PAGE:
Tue Jul 18, 2017
Sometimes there are things that are so good it actively makes me angry, because it presents a version of the form that seems unimpeachable.
Money Things is like that — it is such a good newsletter, so dense and interesting and funny that it makes me mad, because having to read, like, Hot Pod or Pro Rata or other industry newsletters after it is just an exercise in dwindling returns.
Lincoln in the Bardo was like that — it was such an interesting and beautiful and novel piece of work that it retroactively invalidated so much of what I had consumed beforehand. It was my first audiobook, too, and it basically ruined audiobooks for me, because how do you top that?
And now, this. This product page for Transmit 5.
Let’s run through all the things it does well:
- There’s a really dope spinning truck on the top. You can move it with your cursor. It captures the eyes, it is pretty, it is neat. It is a great truck.
- The copy is clear, concise, and large.
- There are screenshots of the product front and center, because obviously there should be.
- It’s got those nice little infographics about why you should upgrade (answering probably the third most important question this page has to answer, which is Why should I upgrade?)
- The page flows nicely, with the little arrows between each content block that lends a little flow.
- All of those features! And the nice snippet screenshots for the keynote features (but the nice little icons for all the features.)
And the subtler things, too:
- It is dynamic, but not busy. There is only ever one thing to look at at once.
- Super responsive, and not in a “uh, I guess everything is gonna be in a smaller font now” kind of responsive way.
- The way it repositions the entire product from most folks’ perception of it:
Now, long ago we’d call Transmit an “FTP client”, but today, with Transmit 5, we connect to lots of different server types and cloud services. For example, Amazon S3 dramatically changed the way files are served on the internet, and Transmit is a great way to manage your Amazon S3 buckets.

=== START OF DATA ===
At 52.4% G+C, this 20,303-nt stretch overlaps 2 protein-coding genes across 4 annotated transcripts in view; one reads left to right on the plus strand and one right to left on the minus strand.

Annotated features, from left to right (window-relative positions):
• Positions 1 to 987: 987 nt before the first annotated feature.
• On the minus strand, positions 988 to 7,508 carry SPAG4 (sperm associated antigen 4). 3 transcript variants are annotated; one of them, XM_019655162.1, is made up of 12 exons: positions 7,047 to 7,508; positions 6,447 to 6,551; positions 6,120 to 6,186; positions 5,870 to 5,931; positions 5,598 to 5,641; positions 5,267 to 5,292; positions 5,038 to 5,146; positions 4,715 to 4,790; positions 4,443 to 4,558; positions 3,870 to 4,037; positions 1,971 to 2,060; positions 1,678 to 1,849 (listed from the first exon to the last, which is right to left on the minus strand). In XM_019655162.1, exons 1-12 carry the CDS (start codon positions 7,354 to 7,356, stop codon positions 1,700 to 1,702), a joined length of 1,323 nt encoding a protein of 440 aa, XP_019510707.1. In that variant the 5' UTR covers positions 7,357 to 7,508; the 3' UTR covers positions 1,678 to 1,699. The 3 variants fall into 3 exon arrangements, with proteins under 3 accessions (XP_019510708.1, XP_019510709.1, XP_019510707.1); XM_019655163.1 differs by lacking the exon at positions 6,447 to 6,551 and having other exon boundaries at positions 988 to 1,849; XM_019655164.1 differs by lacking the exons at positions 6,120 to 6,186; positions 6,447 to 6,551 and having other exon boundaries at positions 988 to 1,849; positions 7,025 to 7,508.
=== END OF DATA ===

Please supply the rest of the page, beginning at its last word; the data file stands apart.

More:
- Seriously, that truck is so cool!
This is like a heat check of a product page. I have bookmarked it and will revisit it every week or so when I need reminding that these types of things can be so much better than they usually are.
Sat Jul 15, 2017
Jakob Nielsen wrote in 1993 about the three important demarcations in response time. This is a terrific article that I come back to every year or so and see how my interpretation of it has evolved, like reading an old book to see how your perspective of the narrative changes over time.
0.1 second is about the limit for having the user feel that the system is reacting instantaneously, meaning that no special feedback is necessary except to display the result.
1.0 second is about the limit for the user’s flow of thought to stay uninterrupted, even though the user will notice the delay. Normally, no special feedback is necessary during delays of more than 0.1 but less than 1.0 second, but the user does lose the feeling of operating directly on the data.
10 seconds is about the limit for keeping the user’s attention focused on the dialogue. For longer delays, users will want to perform other tasks while waiting for the computer to finish, so they should be given feedback indicating when the computer expects to be done. Feedback during the delay is especially important if the response time is likely to be highly variable, since users will then not know what to expect.
Those three benchmarks were set in 1968; Nielsen was commenting on how remarkable it was that 25 years later they still held mostly true.
Now it’s a bit more than 25 years after 1993, and even now these seem pretty accurate, right?
You can argue that web applications (and, even more so, native apps) demand a certain level of vivacity that you can’t achieve with a full second or even a tenth of a second, but I think Jakob precisely nails the important way to look at “sluggishness” in his 2014 update to the piece:
0.1 second: Limit for users feeling that they are directly manipulating objects in the UI. For example, this is the limit from the time the user selects a column in a table until that column should highlight or otherwise give feedback that it’s selected. Ideally, this would also be the response time for sorting the column — if so, users would feel that they are sorting the table. (As opposed to feeling that they are ordering the computer to do the sorting for them.)
Sorting the table, as opposed to ordering the computer to sort the table.
It’s not about the speed: it’s about the directness — about the frictionlessness — about the sensation that there are no layers or conduits between you and your task.
Thu Apr 6, 2017
When Facebook launched Messenger for iOS in 2011, I was a little skeptical – this was before the brief and mighty wave of unbundling – but grew to be cautiously optimistic, because Messenger was a good and simple app that removed most of the cruft from Facebook and focused on what I cared (and care) about most: talking with people.
Here’s Messenger in 2011:
Here’s Messenger in 2017: